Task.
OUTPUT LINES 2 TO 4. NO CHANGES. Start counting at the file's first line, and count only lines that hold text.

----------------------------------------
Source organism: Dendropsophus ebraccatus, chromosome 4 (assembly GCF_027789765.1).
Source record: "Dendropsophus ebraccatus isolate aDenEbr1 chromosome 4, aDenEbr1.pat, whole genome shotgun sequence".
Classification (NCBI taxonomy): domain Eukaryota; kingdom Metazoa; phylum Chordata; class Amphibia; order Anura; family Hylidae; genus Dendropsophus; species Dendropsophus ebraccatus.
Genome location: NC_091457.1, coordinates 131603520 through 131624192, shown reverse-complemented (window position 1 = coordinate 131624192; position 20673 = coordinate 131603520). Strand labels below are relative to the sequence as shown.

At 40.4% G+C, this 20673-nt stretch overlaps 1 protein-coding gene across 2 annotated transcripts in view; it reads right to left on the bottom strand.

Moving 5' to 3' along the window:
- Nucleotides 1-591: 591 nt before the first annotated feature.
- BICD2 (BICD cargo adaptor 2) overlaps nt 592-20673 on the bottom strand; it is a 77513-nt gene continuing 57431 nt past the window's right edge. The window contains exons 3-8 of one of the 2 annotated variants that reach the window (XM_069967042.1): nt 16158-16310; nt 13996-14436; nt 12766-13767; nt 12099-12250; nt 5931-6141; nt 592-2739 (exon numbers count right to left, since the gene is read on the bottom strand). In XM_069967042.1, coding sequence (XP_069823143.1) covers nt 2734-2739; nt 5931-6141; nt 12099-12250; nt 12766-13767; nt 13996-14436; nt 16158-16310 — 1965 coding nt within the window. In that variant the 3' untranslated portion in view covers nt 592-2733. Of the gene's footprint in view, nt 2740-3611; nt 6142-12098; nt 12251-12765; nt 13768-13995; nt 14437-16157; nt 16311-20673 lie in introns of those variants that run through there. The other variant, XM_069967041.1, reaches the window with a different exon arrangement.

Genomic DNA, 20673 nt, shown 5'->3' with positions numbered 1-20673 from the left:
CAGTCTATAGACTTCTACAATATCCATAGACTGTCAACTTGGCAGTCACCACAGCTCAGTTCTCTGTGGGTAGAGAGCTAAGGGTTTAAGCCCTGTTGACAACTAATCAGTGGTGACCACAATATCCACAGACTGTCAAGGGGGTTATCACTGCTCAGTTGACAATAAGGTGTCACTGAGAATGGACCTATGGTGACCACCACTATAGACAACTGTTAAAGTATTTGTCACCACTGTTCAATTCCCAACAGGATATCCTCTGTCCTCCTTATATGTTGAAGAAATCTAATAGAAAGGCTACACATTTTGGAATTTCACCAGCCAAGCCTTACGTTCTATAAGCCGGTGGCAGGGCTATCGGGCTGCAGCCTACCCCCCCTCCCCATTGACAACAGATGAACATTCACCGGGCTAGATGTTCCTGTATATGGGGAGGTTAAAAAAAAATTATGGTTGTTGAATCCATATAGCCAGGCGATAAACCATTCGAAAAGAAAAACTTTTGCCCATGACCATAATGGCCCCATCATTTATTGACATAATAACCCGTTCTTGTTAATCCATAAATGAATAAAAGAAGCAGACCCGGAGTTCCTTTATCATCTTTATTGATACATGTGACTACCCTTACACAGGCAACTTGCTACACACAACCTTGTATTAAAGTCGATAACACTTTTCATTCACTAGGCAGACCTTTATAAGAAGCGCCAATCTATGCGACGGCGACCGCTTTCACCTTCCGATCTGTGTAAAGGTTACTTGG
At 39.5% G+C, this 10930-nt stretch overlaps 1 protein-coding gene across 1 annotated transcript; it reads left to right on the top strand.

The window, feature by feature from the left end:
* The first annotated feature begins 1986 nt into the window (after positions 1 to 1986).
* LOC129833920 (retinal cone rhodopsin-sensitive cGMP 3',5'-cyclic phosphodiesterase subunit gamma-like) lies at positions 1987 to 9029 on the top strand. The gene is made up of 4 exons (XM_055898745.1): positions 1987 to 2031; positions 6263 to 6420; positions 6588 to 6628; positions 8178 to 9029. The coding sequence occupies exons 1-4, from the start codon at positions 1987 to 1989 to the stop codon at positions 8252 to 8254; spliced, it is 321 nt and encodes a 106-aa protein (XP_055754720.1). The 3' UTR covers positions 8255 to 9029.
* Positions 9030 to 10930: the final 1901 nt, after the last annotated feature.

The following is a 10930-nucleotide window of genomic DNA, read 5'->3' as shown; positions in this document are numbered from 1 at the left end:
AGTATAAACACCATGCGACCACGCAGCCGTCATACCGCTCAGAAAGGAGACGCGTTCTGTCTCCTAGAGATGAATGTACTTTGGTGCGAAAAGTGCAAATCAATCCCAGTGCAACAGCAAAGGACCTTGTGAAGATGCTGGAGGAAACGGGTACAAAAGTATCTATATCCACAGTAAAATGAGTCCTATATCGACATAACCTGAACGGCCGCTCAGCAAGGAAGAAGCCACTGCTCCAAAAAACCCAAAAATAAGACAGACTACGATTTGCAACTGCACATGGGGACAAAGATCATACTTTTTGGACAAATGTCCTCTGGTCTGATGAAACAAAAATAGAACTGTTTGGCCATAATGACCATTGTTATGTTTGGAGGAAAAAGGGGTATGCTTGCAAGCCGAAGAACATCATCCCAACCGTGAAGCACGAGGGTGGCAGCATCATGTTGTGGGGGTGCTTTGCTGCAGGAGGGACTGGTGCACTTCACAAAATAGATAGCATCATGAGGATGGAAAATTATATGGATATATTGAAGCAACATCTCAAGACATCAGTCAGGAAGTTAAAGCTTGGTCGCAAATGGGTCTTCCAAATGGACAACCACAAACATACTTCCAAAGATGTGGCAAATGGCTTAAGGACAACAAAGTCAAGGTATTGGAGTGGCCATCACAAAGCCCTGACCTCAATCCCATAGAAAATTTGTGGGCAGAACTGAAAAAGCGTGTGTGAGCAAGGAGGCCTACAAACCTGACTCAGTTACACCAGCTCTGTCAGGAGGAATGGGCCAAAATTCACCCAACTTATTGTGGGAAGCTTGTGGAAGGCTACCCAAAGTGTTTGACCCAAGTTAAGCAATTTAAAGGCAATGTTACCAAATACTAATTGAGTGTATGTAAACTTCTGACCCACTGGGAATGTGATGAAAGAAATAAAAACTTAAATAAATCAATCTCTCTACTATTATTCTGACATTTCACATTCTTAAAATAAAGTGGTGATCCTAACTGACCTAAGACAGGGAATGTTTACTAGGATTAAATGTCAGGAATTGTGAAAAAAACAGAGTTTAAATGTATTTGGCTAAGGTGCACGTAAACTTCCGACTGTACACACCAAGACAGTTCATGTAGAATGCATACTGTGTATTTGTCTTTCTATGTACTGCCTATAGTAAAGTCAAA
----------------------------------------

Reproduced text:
Source record: "Dendropsophus ebraccatus isolate aDenEbr1 chromosome 4, aDenEbr1.pat, whole genome shotgun sequence".
Classification (NCBI taxonomy): domain Eukaryota; kingdom Metazoa; phylum Chordata; class Amphibia; order Anura; family Hylidae; genus Dendropsophus; species Dendropsophus ebraccatus.
Genome location: NC_091457.1, coordinates 131603520 through 131624192, shown reverse-complemented (window position 1 = coordinate 131624192; position 20673 = coordinate 131603520). Strand labels below are relative to the sequence as shown.